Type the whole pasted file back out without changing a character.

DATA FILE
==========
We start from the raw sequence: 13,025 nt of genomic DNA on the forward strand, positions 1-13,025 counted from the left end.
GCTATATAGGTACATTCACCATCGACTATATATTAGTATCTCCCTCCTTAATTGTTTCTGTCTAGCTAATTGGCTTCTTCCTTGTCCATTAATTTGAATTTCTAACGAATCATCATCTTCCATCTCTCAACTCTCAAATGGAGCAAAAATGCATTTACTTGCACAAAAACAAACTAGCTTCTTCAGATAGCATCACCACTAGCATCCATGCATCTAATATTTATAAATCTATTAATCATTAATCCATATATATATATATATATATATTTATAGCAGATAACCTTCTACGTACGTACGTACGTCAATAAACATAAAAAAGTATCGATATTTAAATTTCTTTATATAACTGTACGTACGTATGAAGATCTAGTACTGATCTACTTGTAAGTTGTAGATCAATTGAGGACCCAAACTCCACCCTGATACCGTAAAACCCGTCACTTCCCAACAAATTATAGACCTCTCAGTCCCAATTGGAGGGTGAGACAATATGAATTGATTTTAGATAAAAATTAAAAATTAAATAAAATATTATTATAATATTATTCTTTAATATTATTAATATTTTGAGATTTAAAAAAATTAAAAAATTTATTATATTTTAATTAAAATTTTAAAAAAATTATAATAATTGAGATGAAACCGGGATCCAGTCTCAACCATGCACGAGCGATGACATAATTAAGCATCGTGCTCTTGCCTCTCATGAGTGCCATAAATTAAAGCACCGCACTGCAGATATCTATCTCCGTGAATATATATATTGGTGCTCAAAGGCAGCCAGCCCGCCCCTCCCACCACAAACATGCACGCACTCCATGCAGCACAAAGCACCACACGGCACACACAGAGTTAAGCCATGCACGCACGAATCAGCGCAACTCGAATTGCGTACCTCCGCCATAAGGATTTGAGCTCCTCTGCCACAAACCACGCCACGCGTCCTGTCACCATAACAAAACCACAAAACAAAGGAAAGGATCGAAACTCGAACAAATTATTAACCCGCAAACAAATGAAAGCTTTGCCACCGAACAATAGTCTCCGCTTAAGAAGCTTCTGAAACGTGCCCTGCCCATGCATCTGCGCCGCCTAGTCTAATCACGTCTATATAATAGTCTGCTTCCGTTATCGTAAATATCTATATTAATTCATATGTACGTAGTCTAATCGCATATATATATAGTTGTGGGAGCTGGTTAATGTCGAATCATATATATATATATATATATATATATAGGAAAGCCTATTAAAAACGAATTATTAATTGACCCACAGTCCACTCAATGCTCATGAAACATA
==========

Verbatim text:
We start from the raw sequence: 13,025 nt of genomic DNA on the forward strand, positions 1-13,025 counted from the left end.
GCTATATAGGTACATTCACCATCGACTATATATTAGTATCTCCCTCCTTAATTGTTTCTGTCTAGCTAATTGGCTTCTTCCTTGTCCATTAATTTGAATTTCTAACGAATCATCATCTTCCATCTCTCAACTCTCAAATGGAGCAAAAATGCATTTACTTGCACAAAAACAAACTAGCTTCTTCAGATAGCATCACCACTAGCATCCATGCATCTAATATTTATAAATCTATTAATCATTAATCCATATATATATATATATATATATTTATAGCAGATAACCTTCTACGTACGTACGTACGTCAATAAACATAAAAAAGTATCGATATTTAAATTTCTTTATATAACTGTACGTACGTATGAAGATCTAGTACTGATCTACTTGTAAGTTGTAGATCAATTGAGGACCCAAACTCCACCCTGATACCGTAAAACCCGTCACTTCCCAACAAATTATAGACCTCTCAGTCCCAATTGGAGGGTGAGACAATATGAATTGATTTTAGATAAAAATTAAAAATTAAATAAAATATTATTATAATATTATTCTTTAATATTATTAATATTTTGAGATTTAAAAAAATTAAAAAATTTATTATATTTTAATTAAAATTTTAAAAAAATTATAATAATTGAGATGAAACCGGGATCCAGTCTCAACCATGCACGAGCGATGACATAATTAAGCATCGTGCTCTTGCCTCTCATGAGTGCCATAAATTAAAGCACCGCACTGCAGATATCTATCTCCGTGAATATATATATTGGTGCTCAAAGGCAGCCAGCCCGCCCCTCCCACCACAAACATGCACGCACTCCATGCAGCACAAAGCACCACACGGCACACACAGAGTTAAGCCATGCACGCACGAATCAGCGCAACTCGAATTGCGTACCTCCGCCATAAGGATTTGAGCTCCTCTGCCACAAACCACGCCACGCGTCCTGTCACCATAACAAAACCACAAAACAAAGGAAAGGATCGAAACTCGAACAAATTATTAACCCGCAAACAAATGAAAGCTTTGCCACCGAACAATAGTCTCCGCTTAAGAAGCTTCTGAAACGTGCCCTGCCCATGCATCTGCGCCGCCTAGTCTAATCACGTCTATATAATAGTCTGCTTCCGTTATCGTAAATATCTATATTAATTCATATGTACGTAGTCTAATCGCATATATATATAGTTGTGGGAGCTGGTTAATGTCGAATCATATATATATATATATATATATATATAGGAAAGCCTATTAAAAACGAATTATTAATTGACCCACAGTCCACTCAATGCTCATGAAACATA